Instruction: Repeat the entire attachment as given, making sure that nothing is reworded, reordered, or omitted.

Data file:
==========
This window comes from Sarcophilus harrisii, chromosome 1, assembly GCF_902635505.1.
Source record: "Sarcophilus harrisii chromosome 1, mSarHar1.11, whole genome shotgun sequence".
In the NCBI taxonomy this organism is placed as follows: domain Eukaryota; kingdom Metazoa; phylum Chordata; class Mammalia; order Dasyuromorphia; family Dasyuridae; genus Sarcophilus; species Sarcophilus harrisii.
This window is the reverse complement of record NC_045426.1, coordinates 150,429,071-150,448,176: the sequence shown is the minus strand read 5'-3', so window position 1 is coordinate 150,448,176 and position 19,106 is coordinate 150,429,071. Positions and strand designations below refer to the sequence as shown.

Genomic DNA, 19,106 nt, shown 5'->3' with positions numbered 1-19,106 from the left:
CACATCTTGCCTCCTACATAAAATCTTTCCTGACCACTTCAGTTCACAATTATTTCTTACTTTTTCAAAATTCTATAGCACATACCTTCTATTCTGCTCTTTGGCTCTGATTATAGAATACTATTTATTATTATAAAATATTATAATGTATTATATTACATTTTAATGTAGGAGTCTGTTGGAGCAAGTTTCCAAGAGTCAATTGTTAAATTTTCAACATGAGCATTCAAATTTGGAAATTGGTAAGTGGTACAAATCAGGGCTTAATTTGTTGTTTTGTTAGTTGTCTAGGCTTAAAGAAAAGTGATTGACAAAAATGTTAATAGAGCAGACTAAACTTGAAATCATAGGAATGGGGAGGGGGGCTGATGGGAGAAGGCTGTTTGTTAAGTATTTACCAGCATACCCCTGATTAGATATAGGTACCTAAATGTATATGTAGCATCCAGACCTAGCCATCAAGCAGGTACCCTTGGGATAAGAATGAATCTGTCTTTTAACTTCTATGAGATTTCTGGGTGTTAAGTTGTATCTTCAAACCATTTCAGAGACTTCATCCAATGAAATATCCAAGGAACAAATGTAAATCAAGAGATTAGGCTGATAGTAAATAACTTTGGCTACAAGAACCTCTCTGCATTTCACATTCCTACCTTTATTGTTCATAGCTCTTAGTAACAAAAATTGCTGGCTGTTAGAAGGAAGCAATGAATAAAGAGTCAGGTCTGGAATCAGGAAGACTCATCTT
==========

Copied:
This window comes from Sarcophilus harrisii, chromosome 1, assembly GCF_902635505.1.
Source record: "Sarcophilus harrisii chromosome 1, mSarHar1.11, whole genome shotgun sequence".
In the NCBI taxonomy this organism is placed as follows: domain Eukaryota; kingdom Metazoa; phylum Chordata; class Mammalia; order Dasyuromorphia; family Dasyuridae; genus Sarcophilus; species Sarcophilus harrisii.
This window is the reverse complement of record NC_045426.1, coordinates 150,429,071-150,448,176: the sequence shown is the minus strand read 5'-3', so window position 1 is coordinate 150,448,176 and position 19,106 is coordinate 150,429,071. Positions and strand designations below refer to the sequence as shown.

Genomic DNA, 19,106 nt, shown 5'->3' with positions numbered 1-19,106 from the left:
CACATCTTGCCTCCTACATAAAATCTTTCCTGACCACTTCAGTTCACAATTATTTCTTACTTTTTCAAAATTCTATAGCACATACCTTCTATTCTGCTCTTTGGCTCTGATTATAGAATACTATTTATTATTATAAAATATTATAATGTATTATATTACATTTTAATGTAGGAGTCTGTTGGAGCAAGTTTCCAAGAGTCAATTGTTAAATTTTCAACATGAGCATTCAAATTTGGAAATTGGTAAGTGGTACAAATCAGGGCTTAATTTGTTGTTTTGTTAGTTGTCTAGGCTTAAAGAAAAGTGATTGACAAAAATGTTAATAGAGCAGACTAAACTTGAAATCATAGGAATGGGGAGGGGGGCTGATGGGAGAAGGCTGTTTGTTAAGTATTTACCAGCATACCCCTGATTAGATATAGGTACCTAAATGTATATGTAGCATCCAGACCTAGCCATCAAGCAGGTACCCTTGGGATAAGAATGAATCTGTCTTTTAACTTCTATGAGATTTCTGGGTGTTAAGTTGTATCTTCAAACCATTTCAGAGACTTCATCCAATGAAATATCCAAGGAACAAATGTAAATCAAGAGATTAGGCTGATAGTAAATAACTTTGGCTACAAGAACCTCTCTGCATTTCACATTCCTACCTTTATTGTTCATAGCTCTTAGTAACAAAAATTGCTGGCTGTTAGAAGGAAGCAATGAATAAAGAGTCAGGTCTGGAATCAGGAAGACTCATCTT